Friday, November 16, 2007

My problem with modern novels, part 2

Okay, so back to bitching about modern novels.

I mentioned Hollywood, and I think that's a big part of it. It's not that Hollywood has taken over the novel publishing world, but that the novel publishing world has shifted far into the spectrum of entertainment.

There's nothing wrong with entertainment. It's entertaining. I like being entertained. But I also like a little extra from time to time. Sugar on my cereal, for example.

The film industry has almost always been one of instant gratification, stooping (so to speak) to the lowest of our emotions. That's inherent in the medium to some extent. You go to the flickers and you're out in two hours.

Novels don't have to be that way. What have you enjoyed more (usually), that novel you read in one day or that novel you delved deeply into for a month?

But to backtrack a little, even Hollywood has become more Hollywood in the last 10 or so years. I haven't seen an action movie in years (other than "V for Vendetta") that I thought had anything more to it than just fighting and death. But there have been plenty of movies that do more than just tug on your heartstrings or grab at your nut sack. And I'm even talkin' action movies.

Apocalypse Now

The Good, The Bad and The Ugly

Hell, even the first Matrix movie had some thematic material to it (though I think a lot of that was lost to special effects and a rush for $$$ in the sequels).

At first glance, something as action-oriented as a spaghetti western might not seem to have any substance, but that just means you're not paying attention. You have to look for the little things.

When I look for the little things in modern movies, I find nothing but romantic comedies with weak jokes and the latest big sci-fi/war/historical/action flick that has nothing but meaningless deaths. There's no unspoken agendas, no secrets to look for, no characters to feel empathy for ... no nothing.

I realize I'm talking a lot about modern film here when I'm supposed to be talking about the modern novel, but again, that's because I feel the publishing industry has gone Hollywood to a large extent.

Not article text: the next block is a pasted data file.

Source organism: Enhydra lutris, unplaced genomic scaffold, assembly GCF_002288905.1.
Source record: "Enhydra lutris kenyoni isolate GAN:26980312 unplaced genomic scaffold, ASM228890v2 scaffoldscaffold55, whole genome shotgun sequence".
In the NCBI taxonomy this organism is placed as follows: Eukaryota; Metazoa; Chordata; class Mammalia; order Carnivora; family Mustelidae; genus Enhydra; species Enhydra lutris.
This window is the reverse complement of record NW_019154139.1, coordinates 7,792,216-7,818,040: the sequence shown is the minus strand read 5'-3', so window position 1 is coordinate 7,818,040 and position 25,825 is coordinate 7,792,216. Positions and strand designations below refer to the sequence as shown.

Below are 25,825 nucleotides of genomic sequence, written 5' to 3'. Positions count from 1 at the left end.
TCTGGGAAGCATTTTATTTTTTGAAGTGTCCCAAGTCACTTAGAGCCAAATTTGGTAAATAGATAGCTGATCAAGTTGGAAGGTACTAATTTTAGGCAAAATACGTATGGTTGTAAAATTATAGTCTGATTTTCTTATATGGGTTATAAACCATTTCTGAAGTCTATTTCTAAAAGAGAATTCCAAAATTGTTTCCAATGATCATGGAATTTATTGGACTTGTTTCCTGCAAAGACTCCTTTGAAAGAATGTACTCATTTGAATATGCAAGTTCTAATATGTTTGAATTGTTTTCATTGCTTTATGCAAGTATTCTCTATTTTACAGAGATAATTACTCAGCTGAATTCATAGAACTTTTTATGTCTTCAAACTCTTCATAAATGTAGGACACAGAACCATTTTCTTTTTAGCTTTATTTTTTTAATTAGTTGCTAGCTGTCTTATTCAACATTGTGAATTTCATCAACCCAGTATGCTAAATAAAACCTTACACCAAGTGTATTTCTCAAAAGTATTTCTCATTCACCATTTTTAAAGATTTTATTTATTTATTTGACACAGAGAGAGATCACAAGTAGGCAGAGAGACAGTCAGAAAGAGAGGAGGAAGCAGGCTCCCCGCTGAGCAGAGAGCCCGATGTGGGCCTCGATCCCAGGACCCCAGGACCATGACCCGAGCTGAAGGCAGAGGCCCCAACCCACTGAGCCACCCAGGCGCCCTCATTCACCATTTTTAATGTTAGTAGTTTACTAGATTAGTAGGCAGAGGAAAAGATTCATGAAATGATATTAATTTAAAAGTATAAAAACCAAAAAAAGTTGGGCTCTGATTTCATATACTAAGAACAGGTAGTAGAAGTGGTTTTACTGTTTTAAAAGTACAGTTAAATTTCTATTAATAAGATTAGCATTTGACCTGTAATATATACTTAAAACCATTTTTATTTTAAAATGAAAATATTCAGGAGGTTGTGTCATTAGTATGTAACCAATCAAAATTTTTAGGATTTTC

And let me add, I'm not saying all modern novels are bad. I am definitely not saying all modern novels I've read recently are bad. I'm just saying I wish they had a bit more substance to them.

Maybe I expect too much. I realize someone who reads as much as myself can't expect every book to take me to nirvana.

BUT BY GOD THE AUTHORS SHOULD AT LEAST TRY!

I say that because I believe a lot of writers have fallen into formula writing, much like screenwriting (which I do have some experience with). You have your beginning, middle and end. You have your protagonist. You have your antagonist. The beginning: the protagonist has a problem. The middle: the protagonist tries in various ways to solve his or her problem but runs into trouble against the antagonist. The end: The protagonist usually finds a way to solve the problem, though sometimes they fail.

I like screenwriting. I enjoy it. It has taught me a lot and it brought me out of my writer's block a few years ago.

But again, does every single friggin' new novel have to read like it's a screenplay?

Far too many publishers are seeking material that's like a screenplay, in my opinion. Heck, if you look around at enough publishers' Web sites, a number of them even come right out and say it.

They want no exposition. Lots of action. Action-oriented dialgoue. Little-to-no description. Fast. Fast. Fast. Keep the reader going, going, going.

Shit. Ed McBain's the only writer I know who can pull that off. And he did it well.

We as writers should expect more of ourselves, our publishers and our readers. We also owe more to ourselves and to our publishers and our readers.